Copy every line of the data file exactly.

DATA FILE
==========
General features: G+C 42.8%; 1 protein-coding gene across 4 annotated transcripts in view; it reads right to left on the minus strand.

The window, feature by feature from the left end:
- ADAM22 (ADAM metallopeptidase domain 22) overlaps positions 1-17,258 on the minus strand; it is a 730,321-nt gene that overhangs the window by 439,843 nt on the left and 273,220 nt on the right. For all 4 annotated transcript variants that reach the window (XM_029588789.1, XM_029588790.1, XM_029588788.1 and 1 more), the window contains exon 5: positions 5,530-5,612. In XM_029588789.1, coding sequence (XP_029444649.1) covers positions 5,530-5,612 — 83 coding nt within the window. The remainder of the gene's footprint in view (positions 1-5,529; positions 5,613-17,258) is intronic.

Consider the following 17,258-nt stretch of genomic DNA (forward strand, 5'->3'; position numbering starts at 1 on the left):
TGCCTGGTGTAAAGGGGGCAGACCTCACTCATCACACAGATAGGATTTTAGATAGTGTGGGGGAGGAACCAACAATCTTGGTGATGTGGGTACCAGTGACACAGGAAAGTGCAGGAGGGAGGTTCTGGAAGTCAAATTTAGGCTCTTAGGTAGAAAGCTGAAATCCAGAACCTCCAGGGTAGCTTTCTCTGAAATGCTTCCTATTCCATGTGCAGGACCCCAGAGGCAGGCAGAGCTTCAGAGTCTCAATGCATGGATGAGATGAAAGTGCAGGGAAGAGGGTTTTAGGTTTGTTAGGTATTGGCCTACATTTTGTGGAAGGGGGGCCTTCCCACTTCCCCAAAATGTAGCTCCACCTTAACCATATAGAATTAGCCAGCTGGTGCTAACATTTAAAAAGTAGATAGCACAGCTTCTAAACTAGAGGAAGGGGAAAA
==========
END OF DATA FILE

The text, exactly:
General features: G+C 42.8%; 1 protein-coding gene across 4 annotated transcripts in view; it reads right to left on the minus strand.

The window, feature by feature from the left end:
- ADAM22 (ADAM metallopeptidase domain 22) overlaps positions 1-17,258 on the minus strand; it is a 730,321-nt gene that overhangs the window by 439,843 nt on the left and 273,220 nt on the right. For all 4 annotated transcript variants that reach the window (XM_029588789.1, XM_029588790.1, XM_029588788.1 and 1 more), the window contains exon 5: positions 5,530-5,612. In XM_029588789.1, coding sequence (XP_029444649.1) covers positions 5,530-5,612 — 83 coding nt within the window. The remainder of the gene's footprint in view (positions 1-5,529; positions 5,613-17,258) is intronic.

Consider the following 17,258-nt stretch of genomic DNA (forward strand, 5'->3'; position numbering starts at 1 on the left):
TGCCTGGTGTAAAGGGGGCAGACCTCACTCATCACACAGATAGGATTTTAGATAGTGTGGGGGAGGAACCAACAATCTTGGTGATGTGGGTACCAGTGACACAGGAAAGTGCAGGAGGGAGGTTCTGGAAGTCAAATTTAGGCTCTTAGGTAGAAAGCTGAAATCCAGAACCTCCAGGGTAGCTTTCTCTGAAATGCTTCCTATTCCATGTGCAGGACCCCAGAGGCAGGCAGAGCTTCAGAGTCTCAATGCATGGATGAGATGAAAGTGCAGGGAAGAGGGTTTTAGGTTTGTTAGGTATTGGCCTACATTTTGTGGAAGGGGGGCCTTCCCACTTCCCCAAAATGTAGCTCCACCTTAACCATATAGAATTAGCCAGCTGGTGCTAACATTTAAAAAGTAGATAGCACAGCTTCTAAACTAGAGGAAGGGGAAAA